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GUEST POLLSTER: The Problems with Gallup's SCHIP Poll


[Today's Guest Pollster's entry comes from Alan I. Abramowitz, the Alben W. Barkley Professor of Political Science at Emory University in Atlanta, Georgia. He has also been a frequent contributer to the blog Donkey Rising.]

The Gallup Poll has just released a report on public attitudes regarding President Bush's recent veto of a bill expanding the State Children's Health Insurance Program (SCHIP). Gallup reports that a majority of Americans trust the Democrats in Congress more than President Bush on this issue. That's consistent with what other polling organizations have found. However, Gallup reports that a majority of Americans support the President's position on where to set the income threshold for SCHIP eligibility and that "Americans are also generally sympathetic to Bush's concern about the program leading to socialized medicine." A close examination indicates however, that the questions on which these conclusions are based are clearly biased.

Here's the question concerning the income threshold:

As you may know, the Democrats want to allow a family of four earning about $62,000 to qualify for the program. President Bush wants most of the increases to go to families earning less than $41,000. Whose side do you favor?"

The problem, of course, is that the question implies that the Democrats, in contrast to President Bush, do not want most SCHIP funds to go to families earning less than $41,000. But this is not true. In fact, under the legislation passed by Congress, the large majority of SCHIP funds would go to families earning less than $41,000.

The second question is even worse:

How concerned are you that expanding this program would create an incentive for middle class Americans to drop private health insurance for a public program, which some consider to be a step toward socialized medicine? Are you very concerned, somewhat concerned, not too concerned, or not concerned at all?"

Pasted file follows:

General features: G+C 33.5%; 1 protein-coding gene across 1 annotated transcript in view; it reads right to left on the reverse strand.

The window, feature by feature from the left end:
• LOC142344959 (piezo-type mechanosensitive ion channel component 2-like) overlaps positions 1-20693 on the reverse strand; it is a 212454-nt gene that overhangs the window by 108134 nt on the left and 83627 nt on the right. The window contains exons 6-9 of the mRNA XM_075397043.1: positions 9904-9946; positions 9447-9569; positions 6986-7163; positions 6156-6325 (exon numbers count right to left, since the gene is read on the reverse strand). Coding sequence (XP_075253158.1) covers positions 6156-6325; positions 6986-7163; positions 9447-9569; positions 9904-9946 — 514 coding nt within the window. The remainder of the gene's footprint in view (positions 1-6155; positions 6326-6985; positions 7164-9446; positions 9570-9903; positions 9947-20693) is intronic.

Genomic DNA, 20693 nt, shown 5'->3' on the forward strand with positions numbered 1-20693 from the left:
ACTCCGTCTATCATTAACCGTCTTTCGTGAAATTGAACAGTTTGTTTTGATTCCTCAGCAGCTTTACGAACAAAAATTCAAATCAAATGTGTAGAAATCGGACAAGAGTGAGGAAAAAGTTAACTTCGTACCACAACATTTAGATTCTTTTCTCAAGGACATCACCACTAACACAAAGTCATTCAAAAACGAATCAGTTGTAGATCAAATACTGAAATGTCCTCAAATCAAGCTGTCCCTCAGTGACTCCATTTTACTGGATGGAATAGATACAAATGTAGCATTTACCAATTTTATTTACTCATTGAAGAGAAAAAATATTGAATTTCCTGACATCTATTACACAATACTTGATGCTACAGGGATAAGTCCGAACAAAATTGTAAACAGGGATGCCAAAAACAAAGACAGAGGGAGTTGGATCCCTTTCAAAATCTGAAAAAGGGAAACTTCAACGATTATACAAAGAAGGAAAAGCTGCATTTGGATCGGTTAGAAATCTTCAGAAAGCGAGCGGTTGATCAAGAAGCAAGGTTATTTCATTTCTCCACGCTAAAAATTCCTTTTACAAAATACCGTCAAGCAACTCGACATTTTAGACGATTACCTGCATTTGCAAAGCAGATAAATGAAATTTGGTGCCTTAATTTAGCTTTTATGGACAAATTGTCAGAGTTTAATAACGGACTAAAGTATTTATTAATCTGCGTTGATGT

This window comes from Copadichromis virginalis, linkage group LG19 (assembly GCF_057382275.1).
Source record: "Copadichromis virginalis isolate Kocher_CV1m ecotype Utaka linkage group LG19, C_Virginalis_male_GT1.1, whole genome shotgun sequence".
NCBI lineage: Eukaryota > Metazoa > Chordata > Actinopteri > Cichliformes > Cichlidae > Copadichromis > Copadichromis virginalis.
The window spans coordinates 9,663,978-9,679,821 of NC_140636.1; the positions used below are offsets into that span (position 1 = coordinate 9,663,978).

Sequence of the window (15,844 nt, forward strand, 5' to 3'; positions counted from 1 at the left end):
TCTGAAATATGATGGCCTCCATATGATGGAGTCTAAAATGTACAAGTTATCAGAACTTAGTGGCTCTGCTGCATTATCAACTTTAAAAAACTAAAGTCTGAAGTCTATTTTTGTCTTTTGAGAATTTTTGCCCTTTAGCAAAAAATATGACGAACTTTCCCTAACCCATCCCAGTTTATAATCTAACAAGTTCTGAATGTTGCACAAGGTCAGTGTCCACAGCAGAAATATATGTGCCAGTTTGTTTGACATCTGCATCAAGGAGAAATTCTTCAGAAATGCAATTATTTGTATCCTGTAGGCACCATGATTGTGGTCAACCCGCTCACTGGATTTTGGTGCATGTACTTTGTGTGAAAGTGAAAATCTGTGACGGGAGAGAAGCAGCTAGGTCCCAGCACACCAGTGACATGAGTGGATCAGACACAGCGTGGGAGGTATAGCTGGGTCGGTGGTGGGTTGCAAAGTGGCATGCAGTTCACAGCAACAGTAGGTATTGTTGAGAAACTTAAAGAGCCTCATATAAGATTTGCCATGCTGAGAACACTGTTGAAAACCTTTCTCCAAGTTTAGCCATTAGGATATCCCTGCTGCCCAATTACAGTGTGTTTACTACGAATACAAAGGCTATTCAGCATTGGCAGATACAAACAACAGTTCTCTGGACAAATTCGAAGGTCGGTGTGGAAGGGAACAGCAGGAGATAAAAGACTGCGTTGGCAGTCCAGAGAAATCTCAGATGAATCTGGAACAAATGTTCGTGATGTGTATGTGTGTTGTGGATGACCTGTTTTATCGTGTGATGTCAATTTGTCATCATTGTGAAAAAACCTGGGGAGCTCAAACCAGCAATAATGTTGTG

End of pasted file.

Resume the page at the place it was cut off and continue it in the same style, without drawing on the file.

Here the respondents are presented with a totally one-sided argument using the loaded term "socialized medicine." It is actually surprising, given this wording, that a substantial proportion of the respondents indicated that they were not concerned.

Given the biased wording of this question, it is not surprising that the results are out of line with those of other recent polls on this topic based on a more balanced wording. For example, an ABC-Washington Post Poll conducted from September 27-30 of this year asked the following question:

There's a proposal to increase federal spending on children's health insurance by 35 billion dollars over the next five years. It would be funded by an increase in cigarette taxes. Supporters say this would provide insurance for millions of low-income children who are currently uninsured. Opponents say this goes too far in covering children in families that can afford health insurance on their own. Do you support or oppose this increased funding for this program?"

Seventy-two percent of the respondents in this survey favored the proposed expansion of the SCHIP program.

Update: Gallup's Lydia Saad responds

 

Comments
Isaac:

Why not just ask: "Socialism: bad idea, or worst idea ever?"

____________________

DC Pollster:

Thank you for the excellent post! I was reading the toplines for the Gallup poll yesterday and I was astonished at how biased some of the questions were. I would have expected this type of thing from a Fox News poll, but not from a respected organization like Gallup.

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hardheaded liberal:

Gallup's poll in September on the public response to GEN Petraes' testimony contained
some similarly skewed questions.

The worst questions asked the respondents
whether they agreed that GEN Petraes'
recommended timetable was "about right."
But nowhere in the survey was the
respondent told what Petraes' timetable
for withrawal of troops actually was.

As a result, the questions really measured only the respondents' deference to the supposed judgment of an authoritative military commander, not whether the respondent actually agreed that the timetable for withdrawal of troops was fast enough for the respondent.

Gallup's written release of the results of the poll argued that these responses showed that Petraes had persuaded the public to give Bush more time to withdraw the troops. USA Today, the poll sponsor, dutifully reported this "conclusion," but USA Today emphasized that opposition to the occupation of Iraq had not changed.

I cannot believe that Gallup hires pollsters who do not know better. The survey questions were drafted with a partisan agenda, and then peddled as "social science." Disgusting!

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